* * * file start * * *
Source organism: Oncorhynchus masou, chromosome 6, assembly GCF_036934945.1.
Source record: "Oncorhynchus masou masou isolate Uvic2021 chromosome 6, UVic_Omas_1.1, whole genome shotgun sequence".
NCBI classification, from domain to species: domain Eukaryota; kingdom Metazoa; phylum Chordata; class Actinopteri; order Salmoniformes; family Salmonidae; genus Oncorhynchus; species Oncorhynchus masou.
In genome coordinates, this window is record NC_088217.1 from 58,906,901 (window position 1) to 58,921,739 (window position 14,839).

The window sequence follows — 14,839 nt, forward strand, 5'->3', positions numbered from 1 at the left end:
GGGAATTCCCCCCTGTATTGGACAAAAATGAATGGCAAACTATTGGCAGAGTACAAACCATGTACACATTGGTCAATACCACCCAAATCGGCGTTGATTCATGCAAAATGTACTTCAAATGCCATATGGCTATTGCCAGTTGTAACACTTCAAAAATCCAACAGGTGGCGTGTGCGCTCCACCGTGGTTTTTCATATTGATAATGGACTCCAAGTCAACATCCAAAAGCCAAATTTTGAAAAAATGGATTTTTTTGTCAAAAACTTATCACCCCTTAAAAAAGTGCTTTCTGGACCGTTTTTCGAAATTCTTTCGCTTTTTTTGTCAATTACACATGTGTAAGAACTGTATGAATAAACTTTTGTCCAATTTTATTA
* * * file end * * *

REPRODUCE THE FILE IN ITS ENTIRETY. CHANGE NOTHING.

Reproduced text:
Source organism: Oncorhynchus masou, chromosome 6, assembly GCF_036934945.1.
Source record: "Oncorhynchus masou masou isolate Uvic2021 chromosome 6, UVic_Omas_1.1, whole genome shotgun sequence".
NCBI classification, from domain to species: domain Eukaryota; kingdom Metazoa; phylum Chordata; class Actinopteri; order Salmoniformes; family Salmonidae; genus Oncorhynchus; species Oncorhynchus masou.
In genome coordinates, this window is record NC_088217.1 from 58,906,901 (window position 1) to 58,921,739 (window position 14,839).

The window sequence follows — 14,839 nt, forward strand, 5'->3', positions numbered from 1 at the left end:
GGGAATTCCCCCCTGTATTGGACAAAAATGAATGGCAAACTATTGGCAGAGTACAAACCATGTACACATTGGTCAATACCACCCAAATCGGCGTTGATTCATGCAAAATGTACTTCAAATGCCATATGGCTATTGCCAGTTGTAACACTTCAAAAATCCAACAGGTGGCGTGTGCGCTCCACCGTGGTTTTTCATATTGATAATGGACTCCAAGTCAACATCCAAAAGCCAAATTTTGAAAAAATGGATTTTTTTGTCAAAAACTTATCACCCCTTAAAAAAGTGCTTTCTGGACCGTTTTTCGAAATTCTTTCGCTTTTTTTGTCAATTACACATGTGTAAGAACTGTATGAATAAACTTTTGTCCAATTTTATTA